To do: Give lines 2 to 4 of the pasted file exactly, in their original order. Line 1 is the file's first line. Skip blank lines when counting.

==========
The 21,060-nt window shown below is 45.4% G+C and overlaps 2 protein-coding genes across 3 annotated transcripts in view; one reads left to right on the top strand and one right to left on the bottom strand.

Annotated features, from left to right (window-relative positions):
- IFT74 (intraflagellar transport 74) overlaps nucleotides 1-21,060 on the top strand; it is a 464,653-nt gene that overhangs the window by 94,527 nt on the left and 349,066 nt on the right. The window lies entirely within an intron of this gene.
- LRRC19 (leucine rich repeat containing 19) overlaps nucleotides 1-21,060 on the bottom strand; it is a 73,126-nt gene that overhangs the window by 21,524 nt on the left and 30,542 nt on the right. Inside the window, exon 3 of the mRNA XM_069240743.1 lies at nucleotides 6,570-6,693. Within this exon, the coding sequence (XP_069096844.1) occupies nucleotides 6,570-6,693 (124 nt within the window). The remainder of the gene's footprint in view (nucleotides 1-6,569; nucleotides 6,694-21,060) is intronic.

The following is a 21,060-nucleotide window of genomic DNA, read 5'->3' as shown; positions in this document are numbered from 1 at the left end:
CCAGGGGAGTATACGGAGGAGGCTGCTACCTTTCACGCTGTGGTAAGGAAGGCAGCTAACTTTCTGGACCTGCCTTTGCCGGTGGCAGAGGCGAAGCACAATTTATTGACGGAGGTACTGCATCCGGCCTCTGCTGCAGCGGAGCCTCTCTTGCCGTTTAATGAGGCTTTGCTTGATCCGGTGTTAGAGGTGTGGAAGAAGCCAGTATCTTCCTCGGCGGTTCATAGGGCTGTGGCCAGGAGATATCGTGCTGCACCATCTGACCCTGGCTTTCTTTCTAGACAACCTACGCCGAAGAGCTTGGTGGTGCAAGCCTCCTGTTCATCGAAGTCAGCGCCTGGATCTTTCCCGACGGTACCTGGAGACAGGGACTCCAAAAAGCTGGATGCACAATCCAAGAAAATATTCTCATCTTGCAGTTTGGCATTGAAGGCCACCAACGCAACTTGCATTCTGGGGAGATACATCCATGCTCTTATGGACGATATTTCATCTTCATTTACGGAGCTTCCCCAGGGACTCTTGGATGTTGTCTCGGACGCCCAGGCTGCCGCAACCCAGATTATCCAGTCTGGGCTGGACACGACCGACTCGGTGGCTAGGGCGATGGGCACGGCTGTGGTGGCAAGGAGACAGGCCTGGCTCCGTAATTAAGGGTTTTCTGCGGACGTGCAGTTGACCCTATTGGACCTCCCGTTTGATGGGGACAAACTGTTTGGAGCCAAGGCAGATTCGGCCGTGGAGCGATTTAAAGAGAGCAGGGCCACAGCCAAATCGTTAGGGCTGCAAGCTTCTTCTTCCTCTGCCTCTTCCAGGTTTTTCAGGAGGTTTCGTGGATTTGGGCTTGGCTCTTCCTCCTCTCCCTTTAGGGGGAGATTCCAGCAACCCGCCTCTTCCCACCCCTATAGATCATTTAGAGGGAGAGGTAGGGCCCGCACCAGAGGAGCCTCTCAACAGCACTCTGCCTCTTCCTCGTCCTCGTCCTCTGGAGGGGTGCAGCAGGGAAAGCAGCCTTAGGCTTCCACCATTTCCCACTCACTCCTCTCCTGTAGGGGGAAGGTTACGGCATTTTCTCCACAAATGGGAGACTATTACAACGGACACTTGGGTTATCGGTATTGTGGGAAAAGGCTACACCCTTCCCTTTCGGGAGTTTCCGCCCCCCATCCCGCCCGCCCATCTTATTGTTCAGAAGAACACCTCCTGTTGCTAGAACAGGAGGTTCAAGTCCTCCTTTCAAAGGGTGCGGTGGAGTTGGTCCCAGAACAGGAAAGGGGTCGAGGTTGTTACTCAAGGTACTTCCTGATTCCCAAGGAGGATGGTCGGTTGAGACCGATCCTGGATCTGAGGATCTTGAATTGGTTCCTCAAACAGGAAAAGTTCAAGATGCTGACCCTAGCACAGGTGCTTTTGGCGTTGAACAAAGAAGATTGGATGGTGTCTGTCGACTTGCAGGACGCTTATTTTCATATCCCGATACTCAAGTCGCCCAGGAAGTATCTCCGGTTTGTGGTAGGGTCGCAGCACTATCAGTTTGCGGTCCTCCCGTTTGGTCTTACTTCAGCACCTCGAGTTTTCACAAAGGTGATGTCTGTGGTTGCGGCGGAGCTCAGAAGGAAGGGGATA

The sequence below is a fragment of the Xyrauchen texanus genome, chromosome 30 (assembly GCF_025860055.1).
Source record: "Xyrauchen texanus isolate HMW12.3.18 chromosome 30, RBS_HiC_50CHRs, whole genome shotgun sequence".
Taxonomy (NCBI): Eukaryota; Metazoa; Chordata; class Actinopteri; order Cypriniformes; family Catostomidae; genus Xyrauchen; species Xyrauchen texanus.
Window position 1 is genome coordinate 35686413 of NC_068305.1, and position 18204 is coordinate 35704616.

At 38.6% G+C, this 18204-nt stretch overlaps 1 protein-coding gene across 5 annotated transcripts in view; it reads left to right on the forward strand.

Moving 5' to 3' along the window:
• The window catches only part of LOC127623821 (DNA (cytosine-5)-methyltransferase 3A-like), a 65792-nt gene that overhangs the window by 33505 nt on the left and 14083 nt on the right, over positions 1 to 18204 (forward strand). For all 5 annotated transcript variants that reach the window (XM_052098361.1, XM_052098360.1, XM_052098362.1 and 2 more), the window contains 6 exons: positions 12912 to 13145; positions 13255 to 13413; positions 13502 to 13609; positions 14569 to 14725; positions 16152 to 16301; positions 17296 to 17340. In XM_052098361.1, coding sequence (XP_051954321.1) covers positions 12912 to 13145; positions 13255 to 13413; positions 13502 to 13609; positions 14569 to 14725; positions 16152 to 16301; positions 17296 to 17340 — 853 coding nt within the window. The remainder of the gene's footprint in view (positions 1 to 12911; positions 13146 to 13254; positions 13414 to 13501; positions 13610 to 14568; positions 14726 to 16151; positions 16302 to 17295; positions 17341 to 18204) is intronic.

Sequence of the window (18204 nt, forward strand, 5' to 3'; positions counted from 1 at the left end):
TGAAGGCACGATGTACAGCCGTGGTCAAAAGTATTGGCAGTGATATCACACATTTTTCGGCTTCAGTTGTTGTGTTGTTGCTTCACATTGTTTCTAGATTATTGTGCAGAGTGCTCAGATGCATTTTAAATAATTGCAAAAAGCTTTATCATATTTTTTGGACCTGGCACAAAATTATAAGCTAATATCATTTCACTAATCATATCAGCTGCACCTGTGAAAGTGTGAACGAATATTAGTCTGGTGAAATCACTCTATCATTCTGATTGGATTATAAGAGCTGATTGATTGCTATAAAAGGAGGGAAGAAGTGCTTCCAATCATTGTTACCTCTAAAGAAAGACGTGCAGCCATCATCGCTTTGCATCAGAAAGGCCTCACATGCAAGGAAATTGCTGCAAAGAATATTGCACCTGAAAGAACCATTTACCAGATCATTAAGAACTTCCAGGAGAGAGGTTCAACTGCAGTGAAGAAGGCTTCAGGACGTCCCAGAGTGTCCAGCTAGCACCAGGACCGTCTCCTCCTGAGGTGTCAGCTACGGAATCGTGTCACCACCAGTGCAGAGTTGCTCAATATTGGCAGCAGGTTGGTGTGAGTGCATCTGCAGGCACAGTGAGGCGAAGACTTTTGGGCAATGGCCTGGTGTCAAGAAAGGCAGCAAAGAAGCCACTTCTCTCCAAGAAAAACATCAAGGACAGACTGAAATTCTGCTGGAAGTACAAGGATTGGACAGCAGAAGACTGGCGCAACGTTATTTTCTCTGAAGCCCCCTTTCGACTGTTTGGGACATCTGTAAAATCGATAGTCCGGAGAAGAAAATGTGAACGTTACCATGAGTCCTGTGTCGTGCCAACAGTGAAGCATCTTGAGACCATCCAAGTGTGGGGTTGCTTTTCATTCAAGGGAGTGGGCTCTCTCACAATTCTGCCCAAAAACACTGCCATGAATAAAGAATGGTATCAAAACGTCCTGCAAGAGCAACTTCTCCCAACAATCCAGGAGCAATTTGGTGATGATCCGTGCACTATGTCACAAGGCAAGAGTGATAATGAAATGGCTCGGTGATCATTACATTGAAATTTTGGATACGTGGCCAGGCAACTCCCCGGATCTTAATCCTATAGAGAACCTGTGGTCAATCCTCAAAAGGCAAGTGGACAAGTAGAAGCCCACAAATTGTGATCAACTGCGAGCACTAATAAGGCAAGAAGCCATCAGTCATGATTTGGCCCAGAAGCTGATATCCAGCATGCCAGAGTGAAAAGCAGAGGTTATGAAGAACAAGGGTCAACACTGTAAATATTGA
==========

Annotated features, from left to right (window-relative positions):
- IFT74 (intraflagellar transport 74) overlaps nucleotides 1-21,060 on the top strand; it is a 464,653-nt gene that overhangs the window by 94,527 nt on the left and 349,066 nt on the right. The window lies entirely within an intron of this gene.
- LRRC19 (leucine rich repeat containing 19) overlaps nucleotides 1-21,060 on the bottom strand; it is a 73,126-nt gene that overhangs the window by 21,524 nt on the left and 30,542 nt on the right. Inside the window, exon 3 of the mRNA XM_069240743.1 lies at nucleotides 6,570-6,693. Within this exon, the coding sequence (XP_069096844.1) occupies nucleotides 6,570-6,693 (124 nt within the window). The remainder of the gene's footprint in view (nucleotides 1-6,569; nucleotides 6,694-21,060) is intronic.